In Ignatius His Conclave, the Anglican divine John Donne wrote a satire that is at times fanciful, at times devastating, and on occasion screamingly vindictive against the Jesuits. In the final scene Ignatius Loyola, Spanish founder of the Society of Jesus, seats himself next to Lucifer in Hell. Ignatius His Conclave appeared in both Latin and an English “translation.” A foreword purported to be by the printer but obviously by Donne states that the author was unwilling to have the book published but finally permitted the printer, who cites the examples of Erasmus and Luther, to publish it.
Intending to annihilate the Jesuits with satire, Donne allows his wit and invention to be overpowered by venom. Ignatius’ lengthy oration listing the vices of the Popes becomes tedious. Even tedium, however, cannot darken the flashes of Donne’s imagination which dart throughout the satire. The comments of his “disembodied soul” are almost always delightful. His awareness of Galileo’s discovery of the telescope made public only a year before this satire was written and his use of the Copernican cosmography set Donne in advance of Milton, who preferred to follow Ptolemy. His conquest of space and awareness of “other worlds” on stars make him sound contemporary. The upside down standards in Hell in which vice becomes virtue foreshadow Fielding.
Donne says that his “little wandring sportful Soule” went traveling through the universe while he lay in an “extasie.” He prefers to be silent concerning the Heavens rather “than to do Galileo wrong by speaking of it, who of late hath summoned the other worlds, the Stars to come neerer to him and give him an account of themselves.” He “saw all the rooms of Hell open to my sight.” In the most remote room, he finds Pope Boniface III and Mahomet contending about the highest room in the secret place of Hell reserved for the greatest innovators. Boniface glories in having expelled an old religion and Mahomet in bringing in a new. Donne thinks that Mahomet has no chance of winning because he attributed something to the Old Testament and his followers live in “barren unanimity.” Boniface has a better chance because he had not only ignored but destroyed the policy of the State of Israel established in the Old Testament and his successors in the several orders “have ever been fruitful in bringing forth new sinnes, new pardons, and idolatries and King-killings.”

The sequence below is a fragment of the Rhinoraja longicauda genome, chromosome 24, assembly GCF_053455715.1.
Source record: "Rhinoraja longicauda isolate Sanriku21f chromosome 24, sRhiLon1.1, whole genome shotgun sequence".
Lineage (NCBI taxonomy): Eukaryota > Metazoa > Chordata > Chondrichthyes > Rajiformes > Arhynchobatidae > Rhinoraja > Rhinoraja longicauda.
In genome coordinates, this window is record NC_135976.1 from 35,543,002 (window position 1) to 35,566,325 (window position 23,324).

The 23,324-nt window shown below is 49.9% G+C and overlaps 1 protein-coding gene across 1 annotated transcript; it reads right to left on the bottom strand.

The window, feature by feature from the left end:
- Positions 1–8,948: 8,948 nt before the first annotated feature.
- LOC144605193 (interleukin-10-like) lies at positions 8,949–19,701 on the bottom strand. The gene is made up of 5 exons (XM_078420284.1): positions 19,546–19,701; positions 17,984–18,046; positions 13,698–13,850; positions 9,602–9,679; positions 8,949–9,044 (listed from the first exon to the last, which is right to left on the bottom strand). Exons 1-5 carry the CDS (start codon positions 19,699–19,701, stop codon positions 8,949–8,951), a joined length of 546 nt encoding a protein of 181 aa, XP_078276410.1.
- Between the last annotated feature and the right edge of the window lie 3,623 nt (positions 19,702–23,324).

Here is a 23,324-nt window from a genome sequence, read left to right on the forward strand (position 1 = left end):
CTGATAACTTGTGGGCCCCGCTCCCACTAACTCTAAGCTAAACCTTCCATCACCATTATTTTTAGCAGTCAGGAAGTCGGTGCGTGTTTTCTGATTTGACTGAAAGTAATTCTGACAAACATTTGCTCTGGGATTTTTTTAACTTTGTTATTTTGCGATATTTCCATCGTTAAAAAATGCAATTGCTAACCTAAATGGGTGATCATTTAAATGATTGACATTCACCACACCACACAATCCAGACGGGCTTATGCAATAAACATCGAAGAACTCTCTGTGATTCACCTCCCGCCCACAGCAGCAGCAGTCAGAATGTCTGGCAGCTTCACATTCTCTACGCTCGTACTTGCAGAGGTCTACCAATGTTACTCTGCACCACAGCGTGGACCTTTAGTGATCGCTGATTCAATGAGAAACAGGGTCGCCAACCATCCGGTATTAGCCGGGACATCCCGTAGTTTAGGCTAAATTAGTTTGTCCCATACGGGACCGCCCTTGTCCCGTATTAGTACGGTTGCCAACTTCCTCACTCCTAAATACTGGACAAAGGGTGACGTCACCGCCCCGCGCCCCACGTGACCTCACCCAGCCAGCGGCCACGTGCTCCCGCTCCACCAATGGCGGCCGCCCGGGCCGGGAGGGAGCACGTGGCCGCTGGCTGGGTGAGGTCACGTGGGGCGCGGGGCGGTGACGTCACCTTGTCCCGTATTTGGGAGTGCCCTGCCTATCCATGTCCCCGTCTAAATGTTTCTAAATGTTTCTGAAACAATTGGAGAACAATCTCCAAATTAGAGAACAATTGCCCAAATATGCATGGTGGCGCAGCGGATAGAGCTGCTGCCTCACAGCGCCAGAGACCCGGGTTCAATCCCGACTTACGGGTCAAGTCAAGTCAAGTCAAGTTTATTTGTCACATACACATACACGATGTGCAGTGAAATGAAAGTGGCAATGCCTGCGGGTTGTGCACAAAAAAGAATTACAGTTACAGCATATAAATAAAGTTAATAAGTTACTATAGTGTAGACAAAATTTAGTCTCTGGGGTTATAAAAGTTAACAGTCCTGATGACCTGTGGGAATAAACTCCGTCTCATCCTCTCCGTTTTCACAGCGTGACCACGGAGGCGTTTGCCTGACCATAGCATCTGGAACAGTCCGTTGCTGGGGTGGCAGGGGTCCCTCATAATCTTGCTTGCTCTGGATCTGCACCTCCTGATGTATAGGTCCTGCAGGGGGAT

As Donne’s soul stands listening, pretenders to the eminence of innovator ask admission. The first is Copernicus, whom Donne is surprised to see until he remembers that the Papists have extended heresy to include almost everything. Copernicus says that, pitying Lucifer thrust into the center of the earth, he raised him and his prison the earth up into the heavens so that God no longer enjoys his revenge on him. He has “turned the whole frame of the world” and is “thereby, almost a new Creator.”
Lucifer is in a quandary. He thinks that to deny Copernicus admission would be unjust but to admit one of his ambitions and undertakings is dangerous. Ignatius Loyola, who had subtly worked his way up to the Devil’s chair, perceives this perplexity. Although, says Donne, Ignatius in life was ignorant and had never heard of either Ptolemy or Copernicus and might have thought that Almagest, Zenith, and Nadir were saints’ names and “fit to bee put in the Litanie, and Ora pro nobis joyned to them,” he had learned a great deal in Hell from the Jesuits arriving there daily. Ignatius asks Copernicus if he has invented anything which benefits Lucifer. Ignatius thinks not. He also says that Copernicus’ findings may be true. Ignatius thinks that Clavius, who designed the Gregorian calendar and denied Copernicus and “the truth which at that time, was creeping into every mans minde,” better deserves admission. The new Calendar has “egregiously troubled” both heaven and earth. The saints no longer know when their days are. St. Stephen and John the Baptist have to be awakened ten days sooner so that they can come down to the places where their relics are preserved and work miracles. “Let, therefore, this little Mathematitian (dread Emperour) withdraw himselfe to his owne company.” If the Pope should decree that the earth does not move and that an anathema shall be...
(The entire section is 1776 words.)